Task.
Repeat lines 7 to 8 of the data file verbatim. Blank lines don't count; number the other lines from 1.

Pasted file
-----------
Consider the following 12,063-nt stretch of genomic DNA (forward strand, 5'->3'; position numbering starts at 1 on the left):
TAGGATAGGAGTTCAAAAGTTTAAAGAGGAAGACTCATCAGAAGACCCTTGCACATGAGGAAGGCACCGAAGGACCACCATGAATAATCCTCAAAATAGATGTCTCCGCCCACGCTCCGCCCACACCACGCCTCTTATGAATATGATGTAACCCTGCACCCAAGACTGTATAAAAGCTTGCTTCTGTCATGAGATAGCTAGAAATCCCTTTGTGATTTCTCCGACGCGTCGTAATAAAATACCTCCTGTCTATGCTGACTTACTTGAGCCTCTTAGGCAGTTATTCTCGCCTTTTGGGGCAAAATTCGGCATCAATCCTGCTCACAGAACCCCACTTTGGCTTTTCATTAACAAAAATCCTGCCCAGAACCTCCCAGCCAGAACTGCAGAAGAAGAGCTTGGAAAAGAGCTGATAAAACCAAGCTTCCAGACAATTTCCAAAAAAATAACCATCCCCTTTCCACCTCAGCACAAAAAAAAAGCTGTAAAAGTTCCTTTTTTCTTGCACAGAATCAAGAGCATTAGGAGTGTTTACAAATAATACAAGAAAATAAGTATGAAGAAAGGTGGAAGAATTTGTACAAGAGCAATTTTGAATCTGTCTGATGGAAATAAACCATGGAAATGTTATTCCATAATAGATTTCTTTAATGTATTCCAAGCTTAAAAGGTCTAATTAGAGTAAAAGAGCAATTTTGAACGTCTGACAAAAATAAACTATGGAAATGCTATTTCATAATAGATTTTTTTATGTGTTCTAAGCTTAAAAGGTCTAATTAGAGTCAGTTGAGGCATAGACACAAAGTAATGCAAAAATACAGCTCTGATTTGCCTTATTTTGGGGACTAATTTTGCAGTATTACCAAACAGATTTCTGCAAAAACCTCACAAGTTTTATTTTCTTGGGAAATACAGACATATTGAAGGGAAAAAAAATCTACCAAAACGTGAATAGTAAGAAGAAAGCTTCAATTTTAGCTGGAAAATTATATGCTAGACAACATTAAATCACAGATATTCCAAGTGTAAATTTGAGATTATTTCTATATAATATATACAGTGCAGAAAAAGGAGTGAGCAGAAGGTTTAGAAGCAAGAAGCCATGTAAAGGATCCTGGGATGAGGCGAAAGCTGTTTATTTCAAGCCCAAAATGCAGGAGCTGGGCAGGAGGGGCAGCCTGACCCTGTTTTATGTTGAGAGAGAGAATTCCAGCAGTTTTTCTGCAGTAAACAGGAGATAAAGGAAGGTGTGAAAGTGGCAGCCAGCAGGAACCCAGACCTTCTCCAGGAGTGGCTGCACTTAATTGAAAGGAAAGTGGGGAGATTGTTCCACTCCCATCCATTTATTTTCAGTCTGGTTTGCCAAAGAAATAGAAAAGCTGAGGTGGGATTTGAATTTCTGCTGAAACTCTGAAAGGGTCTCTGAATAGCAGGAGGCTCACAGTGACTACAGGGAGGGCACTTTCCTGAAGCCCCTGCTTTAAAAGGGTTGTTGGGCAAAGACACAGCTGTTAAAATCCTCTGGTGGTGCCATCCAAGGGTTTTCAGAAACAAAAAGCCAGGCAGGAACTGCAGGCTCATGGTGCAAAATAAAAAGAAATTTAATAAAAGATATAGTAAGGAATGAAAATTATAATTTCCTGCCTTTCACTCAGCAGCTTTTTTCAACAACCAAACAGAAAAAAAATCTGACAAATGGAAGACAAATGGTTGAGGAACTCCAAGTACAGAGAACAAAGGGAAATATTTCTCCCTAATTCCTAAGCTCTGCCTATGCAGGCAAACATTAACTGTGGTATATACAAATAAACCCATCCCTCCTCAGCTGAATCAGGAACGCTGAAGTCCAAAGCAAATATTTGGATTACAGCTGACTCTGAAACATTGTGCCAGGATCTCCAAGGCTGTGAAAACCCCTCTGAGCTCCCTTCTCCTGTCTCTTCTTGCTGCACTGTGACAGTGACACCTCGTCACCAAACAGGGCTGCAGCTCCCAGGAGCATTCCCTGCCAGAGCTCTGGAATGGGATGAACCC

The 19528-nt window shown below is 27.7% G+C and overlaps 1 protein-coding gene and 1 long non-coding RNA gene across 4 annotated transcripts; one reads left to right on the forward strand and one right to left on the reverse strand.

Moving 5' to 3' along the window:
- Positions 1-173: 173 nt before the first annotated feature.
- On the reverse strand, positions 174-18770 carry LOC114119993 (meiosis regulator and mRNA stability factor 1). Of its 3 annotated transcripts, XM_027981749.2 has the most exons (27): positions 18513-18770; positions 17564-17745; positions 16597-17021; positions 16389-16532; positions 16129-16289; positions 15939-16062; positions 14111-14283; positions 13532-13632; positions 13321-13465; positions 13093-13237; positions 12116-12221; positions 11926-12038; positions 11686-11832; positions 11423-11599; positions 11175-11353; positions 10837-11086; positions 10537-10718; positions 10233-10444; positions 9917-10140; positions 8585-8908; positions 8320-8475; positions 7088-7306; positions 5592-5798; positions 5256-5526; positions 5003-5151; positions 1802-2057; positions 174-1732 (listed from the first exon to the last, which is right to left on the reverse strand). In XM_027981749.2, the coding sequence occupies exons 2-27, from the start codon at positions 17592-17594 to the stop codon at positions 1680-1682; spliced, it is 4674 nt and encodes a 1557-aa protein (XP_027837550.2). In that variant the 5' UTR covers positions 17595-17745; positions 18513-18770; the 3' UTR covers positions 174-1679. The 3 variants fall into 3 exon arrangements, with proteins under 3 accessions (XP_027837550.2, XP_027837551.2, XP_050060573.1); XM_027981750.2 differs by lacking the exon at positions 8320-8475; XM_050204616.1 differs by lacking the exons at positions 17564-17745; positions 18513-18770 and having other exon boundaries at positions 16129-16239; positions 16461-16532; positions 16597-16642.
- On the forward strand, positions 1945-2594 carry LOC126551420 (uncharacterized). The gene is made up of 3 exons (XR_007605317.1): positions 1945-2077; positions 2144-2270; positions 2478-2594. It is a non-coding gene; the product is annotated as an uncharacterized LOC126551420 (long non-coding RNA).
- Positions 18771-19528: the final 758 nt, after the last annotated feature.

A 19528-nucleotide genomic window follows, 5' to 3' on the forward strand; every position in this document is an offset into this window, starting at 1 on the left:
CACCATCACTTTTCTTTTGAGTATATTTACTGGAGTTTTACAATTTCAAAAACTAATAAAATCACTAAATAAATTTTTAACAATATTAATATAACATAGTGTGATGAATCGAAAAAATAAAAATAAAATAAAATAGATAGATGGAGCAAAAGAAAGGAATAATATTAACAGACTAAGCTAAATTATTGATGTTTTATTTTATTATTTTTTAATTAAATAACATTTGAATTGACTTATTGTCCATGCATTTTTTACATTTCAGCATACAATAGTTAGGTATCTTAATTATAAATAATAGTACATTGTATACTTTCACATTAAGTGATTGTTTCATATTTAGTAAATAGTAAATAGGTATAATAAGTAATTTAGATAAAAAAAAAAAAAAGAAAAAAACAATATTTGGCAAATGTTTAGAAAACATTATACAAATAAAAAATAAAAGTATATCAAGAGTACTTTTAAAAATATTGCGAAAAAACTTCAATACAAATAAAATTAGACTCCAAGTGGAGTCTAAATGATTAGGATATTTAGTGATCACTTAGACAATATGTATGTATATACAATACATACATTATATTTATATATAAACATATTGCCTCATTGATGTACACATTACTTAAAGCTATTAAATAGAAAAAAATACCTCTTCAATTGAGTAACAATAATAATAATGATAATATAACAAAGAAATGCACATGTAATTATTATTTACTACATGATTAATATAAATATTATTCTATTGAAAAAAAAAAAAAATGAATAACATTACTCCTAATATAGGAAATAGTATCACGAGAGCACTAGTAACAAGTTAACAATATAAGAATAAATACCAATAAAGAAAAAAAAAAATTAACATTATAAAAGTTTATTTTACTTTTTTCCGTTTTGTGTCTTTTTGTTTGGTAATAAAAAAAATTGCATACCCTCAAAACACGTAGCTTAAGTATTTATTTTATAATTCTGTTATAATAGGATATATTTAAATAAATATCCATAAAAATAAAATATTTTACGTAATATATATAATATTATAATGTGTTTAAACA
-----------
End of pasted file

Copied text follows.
- On the forward strand, positions 1945-2594 carry LOC126551420 (uncharacterized). The gene is made up of 3 exons (XR_007605317.1): positions 1945-2077; positions 2144-2270; positions 2478-2594. It is a non-coding gene; the product is annotated as an uncharacterized LOC126551420 (long non-coding RNA).
- Positions 18771-19528: the final 758 nt, after the last annotated feature.